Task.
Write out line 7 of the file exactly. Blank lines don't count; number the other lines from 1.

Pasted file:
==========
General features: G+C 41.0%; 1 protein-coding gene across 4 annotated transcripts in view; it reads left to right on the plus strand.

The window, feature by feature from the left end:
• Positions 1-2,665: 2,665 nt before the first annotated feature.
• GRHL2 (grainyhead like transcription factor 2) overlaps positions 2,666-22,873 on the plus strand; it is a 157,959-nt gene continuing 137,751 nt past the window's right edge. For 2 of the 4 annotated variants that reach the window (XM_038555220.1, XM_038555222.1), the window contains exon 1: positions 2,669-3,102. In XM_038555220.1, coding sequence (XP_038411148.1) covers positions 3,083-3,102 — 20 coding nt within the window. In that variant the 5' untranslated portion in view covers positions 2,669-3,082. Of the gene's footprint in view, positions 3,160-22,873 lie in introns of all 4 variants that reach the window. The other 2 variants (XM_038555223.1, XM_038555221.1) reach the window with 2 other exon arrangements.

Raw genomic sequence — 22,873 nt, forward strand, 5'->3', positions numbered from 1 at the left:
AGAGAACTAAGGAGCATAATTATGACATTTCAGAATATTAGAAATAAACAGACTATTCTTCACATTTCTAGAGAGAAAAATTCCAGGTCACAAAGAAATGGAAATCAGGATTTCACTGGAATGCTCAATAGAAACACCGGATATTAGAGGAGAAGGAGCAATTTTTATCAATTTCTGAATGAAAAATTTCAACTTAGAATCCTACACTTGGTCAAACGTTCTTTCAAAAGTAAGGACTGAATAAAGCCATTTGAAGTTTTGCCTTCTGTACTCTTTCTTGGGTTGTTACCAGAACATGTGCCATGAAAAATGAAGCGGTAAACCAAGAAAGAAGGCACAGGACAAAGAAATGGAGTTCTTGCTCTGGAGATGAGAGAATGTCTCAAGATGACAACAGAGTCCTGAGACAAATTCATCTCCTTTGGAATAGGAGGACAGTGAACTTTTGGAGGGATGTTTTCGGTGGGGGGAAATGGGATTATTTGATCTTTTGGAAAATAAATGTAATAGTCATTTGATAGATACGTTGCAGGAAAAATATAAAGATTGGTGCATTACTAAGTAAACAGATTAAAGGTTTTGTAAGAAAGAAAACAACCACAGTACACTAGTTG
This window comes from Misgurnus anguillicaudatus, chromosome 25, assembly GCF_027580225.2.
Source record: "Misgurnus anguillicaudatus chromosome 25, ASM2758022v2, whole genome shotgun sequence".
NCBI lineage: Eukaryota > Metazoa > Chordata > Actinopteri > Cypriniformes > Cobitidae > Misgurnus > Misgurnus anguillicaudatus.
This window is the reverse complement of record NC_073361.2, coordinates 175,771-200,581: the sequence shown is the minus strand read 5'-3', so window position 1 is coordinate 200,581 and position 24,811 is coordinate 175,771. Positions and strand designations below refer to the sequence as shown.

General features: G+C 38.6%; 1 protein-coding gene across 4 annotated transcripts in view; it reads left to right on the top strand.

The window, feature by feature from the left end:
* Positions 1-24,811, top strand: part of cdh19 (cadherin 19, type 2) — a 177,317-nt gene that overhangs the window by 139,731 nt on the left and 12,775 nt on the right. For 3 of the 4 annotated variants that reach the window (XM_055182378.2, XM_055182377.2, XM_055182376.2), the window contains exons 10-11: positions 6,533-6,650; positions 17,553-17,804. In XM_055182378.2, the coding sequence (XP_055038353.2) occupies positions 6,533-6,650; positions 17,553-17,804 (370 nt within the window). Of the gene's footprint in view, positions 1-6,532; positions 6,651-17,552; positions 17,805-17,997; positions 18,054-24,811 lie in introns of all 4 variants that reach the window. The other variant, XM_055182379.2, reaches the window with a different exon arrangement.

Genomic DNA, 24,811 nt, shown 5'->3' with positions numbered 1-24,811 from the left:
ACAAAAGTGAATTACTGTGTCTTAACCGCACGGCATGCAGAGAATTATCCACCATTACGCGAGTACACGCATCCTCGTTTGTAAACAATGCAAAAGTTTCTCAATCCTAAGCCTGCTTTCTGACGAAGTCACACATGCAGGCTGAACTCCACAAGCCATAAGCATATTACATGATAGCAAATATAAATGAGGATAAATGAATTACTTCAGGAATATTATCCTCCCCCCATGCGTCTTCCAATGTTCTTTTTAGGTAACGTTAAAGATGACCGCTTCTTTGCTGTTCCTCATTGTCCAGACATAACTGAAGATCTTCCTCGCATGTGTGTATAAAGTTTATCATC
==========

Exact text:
This window comes from Misgurnus anguillicaudatus, chromosome 25, assembly GCF_027580225.2.